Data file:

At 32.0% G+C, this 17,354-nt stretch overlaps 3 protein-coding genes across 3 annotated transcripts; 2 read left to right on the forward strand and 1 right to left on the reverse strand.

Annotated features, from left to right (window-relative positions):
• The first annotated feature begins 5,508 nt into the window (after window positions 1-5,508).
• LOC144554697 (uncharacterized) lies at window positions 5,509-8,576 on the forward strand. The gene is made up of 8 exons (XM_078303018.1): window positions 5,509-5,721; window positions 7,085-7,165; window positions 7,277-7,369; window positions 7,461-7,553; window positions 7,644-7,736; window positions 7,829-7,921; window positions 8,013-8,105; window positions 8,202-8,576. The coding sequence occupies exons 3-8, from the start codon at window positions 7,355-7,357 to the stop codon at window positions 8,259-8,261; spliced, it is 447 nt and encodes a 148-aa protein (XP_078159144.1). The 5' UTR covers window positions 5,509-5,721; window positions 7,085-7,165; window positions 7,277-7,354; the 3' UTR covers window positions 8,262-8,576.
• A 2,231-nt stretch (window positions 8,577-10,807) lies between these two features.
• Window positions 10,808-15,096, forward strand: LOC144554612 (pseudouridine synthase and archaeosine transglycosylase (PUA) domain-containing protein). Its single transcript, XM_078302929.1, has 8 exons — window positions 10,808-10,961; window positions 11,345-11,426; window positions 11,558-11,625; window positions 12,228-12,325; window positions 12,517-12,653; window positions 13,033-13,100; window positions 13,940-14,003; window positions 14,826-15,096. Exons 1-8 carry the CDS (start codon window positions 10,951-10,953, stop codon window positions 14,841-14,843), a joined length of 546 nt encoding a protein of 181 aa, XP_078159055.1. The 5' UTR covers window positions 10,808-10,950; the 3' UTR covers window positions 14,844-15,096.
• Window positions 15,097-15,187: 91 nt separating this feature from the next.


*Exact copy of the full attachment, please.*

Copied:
At 32.0% G+C, this 17,354-nt stretch overlaps 3 protein-coding genes across 3 annotated transcripts; 2 read left to right on the forward strand and 1 right to left on the reverse strand.

Annotated features, from left to right (window-relative positions):
• The first annotated feature begins 5,508 nt into the window (after window positions 1-5,508).
• LOC144554697 (uncharacterized) lies at window positions 5,509-8,576 on the forward strand. The gene is made up of 8 exons (XM_078303018.1): window positions 5,509-5,721; window positions 7,085-7,165; window positions 7,277-7,369; window positions 7,461-7,553; window positions 7,644-7,736; window positions 7,829-7,921; window positions 8,013-8,105; window positions 8,202-8,576. The coding sequence occupies exons 3-8, from the start codon at window positions 7,355-7,357 to the stop codon at window positions 8,259-8,261; spliced, it is 447 nt and encodes a 148-aa protein (XP_078159144.1). The 5' UTR covers window positions 5,509-5,721; window positions 7,085-7,165; window positions 7,277-7,354; the 3' UTR covers window positions 8,262-8,576.
• A 2,231-nt stretch (window positions 8,577-10,807) lies between these two features.
• Window positions 10,808-15,096, forward strand: LOC144554612 (pseudouridine synthase and archaeosine transglycosylase (PUA) domain-containing protein). Its single transcript, XM_078302929.1, has 8 exons — window positions 10,808-10,961; window positions 11,345-11,426; window positions 11,558-11,625; window positions 12,228-12,325; window positions 12,517-12,653; window positions 13,033-13,100; window positions 13,940-14,003; window positions 14,826-15,096. Exons 1-8 carry the CDS (start codon window positions 10,951-10,953, stop codon window positions 14,841-14,843), a joined length of 546 nt encoding a protein of 181 aa, XP_078159055.1. The 5' UTR covers window positions 10,808-10,950; the 3' UTR covers window positions 14,844-15,096.
• Window positions 15,097-15,187: 91 nt separating this feature from the next.